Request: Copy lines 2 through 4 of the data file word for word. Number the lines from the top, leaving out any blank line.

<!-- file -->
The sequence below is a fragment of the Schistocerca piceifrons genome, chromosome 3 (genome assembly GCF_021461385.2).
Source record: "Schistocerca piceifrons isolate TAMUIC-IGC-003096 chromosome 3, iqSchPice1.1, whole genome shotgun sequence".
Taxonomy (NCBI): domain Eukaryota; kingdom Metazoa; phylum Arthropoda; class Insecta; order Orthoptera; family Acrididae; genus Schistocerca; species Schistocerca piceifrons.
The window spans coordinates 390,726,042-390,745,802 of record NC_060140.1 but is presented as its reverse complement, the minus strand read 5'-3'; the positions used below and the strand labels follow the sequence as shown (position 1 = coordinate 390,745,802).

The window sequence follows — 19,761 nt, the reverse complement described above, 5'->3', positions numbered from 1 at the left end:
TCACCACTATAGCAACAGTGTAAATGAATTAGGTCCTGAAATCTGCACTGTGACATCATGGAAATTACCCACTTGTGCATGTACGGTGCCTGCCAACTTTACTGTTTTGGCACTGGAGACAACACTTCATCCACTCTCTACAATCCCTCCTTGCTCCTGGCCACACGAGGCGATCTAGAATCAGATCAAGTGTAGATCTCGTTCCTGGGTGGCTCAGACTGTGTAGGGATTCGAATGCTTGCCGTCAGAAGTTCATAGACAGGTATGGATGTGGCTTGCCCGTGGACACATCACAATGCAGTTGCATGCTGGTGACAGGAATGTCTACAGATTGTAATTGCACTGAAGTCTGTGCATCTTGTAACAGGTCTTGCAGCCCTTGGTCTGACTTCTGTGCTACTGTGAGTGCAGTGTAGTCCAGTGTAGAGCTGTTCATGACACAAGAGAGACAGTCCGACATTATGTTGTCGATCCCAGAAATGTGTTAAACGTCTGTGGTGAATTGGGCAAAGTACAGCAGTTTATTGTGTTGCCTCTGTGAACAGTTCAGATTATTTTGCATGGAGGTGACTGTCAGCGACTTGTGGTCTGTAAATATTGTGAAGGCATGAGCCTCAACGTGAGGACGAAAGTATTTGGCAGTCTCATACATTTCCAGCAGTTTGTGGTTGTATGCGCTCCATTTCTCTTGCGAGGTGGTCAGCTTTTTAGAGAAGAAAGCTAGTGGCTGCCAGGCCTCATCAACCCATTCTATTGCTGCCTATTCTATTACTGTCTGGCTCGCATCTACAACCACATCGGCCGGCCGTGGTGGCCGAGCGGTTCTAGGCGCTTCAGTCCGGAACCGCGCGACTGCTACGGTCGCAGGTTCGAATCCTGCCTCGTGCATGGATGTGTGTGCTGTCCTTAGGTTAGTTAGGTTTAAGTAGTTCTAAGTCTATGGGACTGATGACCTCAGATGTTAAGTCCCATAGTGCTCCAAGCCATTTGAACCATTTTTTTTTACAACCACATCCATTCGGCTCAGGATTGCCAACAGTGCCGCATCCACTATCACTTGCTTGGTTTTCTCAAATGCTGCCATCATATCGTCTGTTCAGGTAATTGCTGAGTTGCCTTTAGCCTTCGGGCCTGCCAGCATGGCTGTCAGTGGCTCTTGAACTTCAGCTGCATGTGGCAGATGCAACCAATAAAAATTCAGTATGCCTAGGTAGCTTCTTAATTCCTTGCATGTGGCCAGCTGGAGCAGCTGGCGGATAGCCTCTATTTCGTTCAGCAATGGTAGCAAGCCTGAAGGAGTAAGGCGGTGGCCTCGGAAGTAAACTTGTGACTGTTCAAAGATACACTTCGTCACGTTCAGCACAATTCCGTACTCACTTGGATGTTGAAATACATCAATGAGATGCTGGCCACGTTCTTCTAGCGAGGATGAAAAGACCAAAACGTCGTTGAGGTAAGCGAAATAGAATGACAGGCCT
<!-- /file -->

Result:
Source record: "Schistocerca piceifrons isolate TAMUIC-IGC-003096 chromosome 3, iqSchPice1.1, whole genome shotgun sequence".
Taxonomy (NCBI): domain Eukaryota; kingdom Metazoa; phylum Arthropoda; class Insecta; order Orthoptera; family Acrididae; genus Schistocerca; species Schistocerca piceifrons.
The window spans coordinates 390,726,042-390,745,802 of record NC_060140.1 but is presented as its reverse complement, the minus strand read 5'-3'; the positions used below and the strand labels follow the sequence as shown (position 1 = coordinate 390,745,802).